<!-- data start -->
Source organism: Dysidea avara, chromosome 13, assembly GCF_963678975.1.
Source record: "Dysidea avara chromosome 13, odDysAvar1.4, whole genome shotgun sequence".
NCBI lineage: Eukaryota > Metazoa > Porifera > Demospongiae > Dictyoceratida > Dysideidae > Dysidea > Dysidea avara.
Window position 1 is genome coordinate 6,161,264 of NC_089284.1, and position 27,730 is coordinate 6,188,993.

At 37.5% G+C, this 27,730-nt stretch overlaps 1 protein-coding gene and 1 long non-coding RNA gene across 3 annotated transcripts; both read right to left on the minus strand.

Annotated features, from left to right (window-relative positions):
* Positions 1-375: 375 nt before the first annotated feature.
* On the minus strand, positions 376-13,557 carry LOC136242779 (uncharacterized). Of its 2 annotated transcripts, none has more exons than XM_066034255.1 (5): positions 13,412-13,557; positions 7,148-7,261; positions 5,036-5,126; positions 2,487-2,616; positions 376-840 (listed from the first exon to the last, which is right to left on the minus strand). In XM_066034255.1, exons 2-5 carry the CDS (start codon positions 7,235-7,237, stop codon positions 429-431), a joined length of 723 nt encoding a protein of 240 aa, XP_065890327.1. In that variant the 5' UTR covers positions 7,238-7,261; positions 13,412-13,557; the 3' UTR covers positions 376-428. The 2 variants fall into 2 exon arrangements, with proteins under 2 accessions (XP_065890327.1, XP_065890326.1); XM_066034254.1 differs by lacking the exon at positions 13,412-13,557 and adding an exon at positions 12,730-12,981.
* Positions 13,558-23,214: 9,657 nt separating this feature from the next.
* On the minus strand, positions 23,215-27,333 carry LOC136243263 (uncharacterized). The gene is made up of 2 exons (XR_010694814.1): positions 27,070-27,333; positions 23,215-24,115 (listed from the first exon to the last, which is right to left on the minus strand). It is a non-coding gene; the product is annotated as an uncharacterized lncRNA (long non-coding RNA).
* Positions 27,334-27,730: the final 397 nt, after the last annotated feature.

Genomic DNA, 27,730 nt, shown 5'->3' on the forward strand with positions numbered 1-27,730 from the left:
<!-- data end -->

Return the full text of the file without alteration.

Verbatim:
Source organism: Dysidea avara, chromosome 13, assembly GCF_963678975.1.
Source record: "Dysidea avara chromosome 13, odDysAvar1.4, whole genome shotgun sequence".
NCBI lineage: Eukaryota > Metazoa > Porifera > Demospongiae > Dictyoceratida > Dysideidae > Dysidea > Dysidea avara.
Window position 1 is genome coordinate 6,161,264 of NC_089284.1, and position 27,730 is coordinate 6,188,993.

At 37.5% G+C, this 27,730-nt stretch overlaps 1 protein-coding gene and 1 long non-coding RNA gene across 3 annotated transcripts; both read right to left on the minus strand.

Annotated features, from left to right (window-relative positions):
* Positions 1-375: 375 nt before the first annotated feature.
* On the minus strand, positions 376-13,557 carry LOC136242779 (uncharacterized). Of its 2 annotated transcripts, none has more exons than XM_066034255.1 (5): positions 13,412-13,557; positions 7,148-7,261; positions 5,036-5,126; positions 2,487-2,616; positions 376-840 (listed from the first exon to the last, which is right to left on the minus strand). In XM_066034255.1, exons 2-5 carry the CDS (start codon positions 7,235-7,237, stop codon positions 429-431), a joined length of 723 nt encoding a protein of 240 aa, XP_065890327.1. In that variant the 5' UTR covers positions 7,238-7,261; positions 13,412-13,557; the 3' UTR covers positions 376-428. The 2 variants fall into 2 exon arrangements, with proteins under 2 accessions (XP_065890327.1, XP_065890326.1); XM_066034254.1 differs by lacking the exon at positions 13,412-13,557 and adding an exon at positions 12,730-12,981.
* Positions 13,558-23,214: 9,657 nt separating this feature from the next.
* On the minus strand, positions 23,215-27,333 carry LOC136243263 (uncharacterized). The gene is made up of 2 exons (XR_010694814.1): positions 27,070-27,333; positions 23,215-24,115 (listed from the first exon to the last, which is right to left on the minus strand). It is a non-coding gene; the product is annotated as an uncharacterized lncRNA (long non-coding RNA).
* Positions 27,334-27,730: the final 397 nt, after the last annotated feature.

Genomic DNA, 27,730 nt, shown 5'->3' on the forward strand with positions numbered 1-27,730 from the left: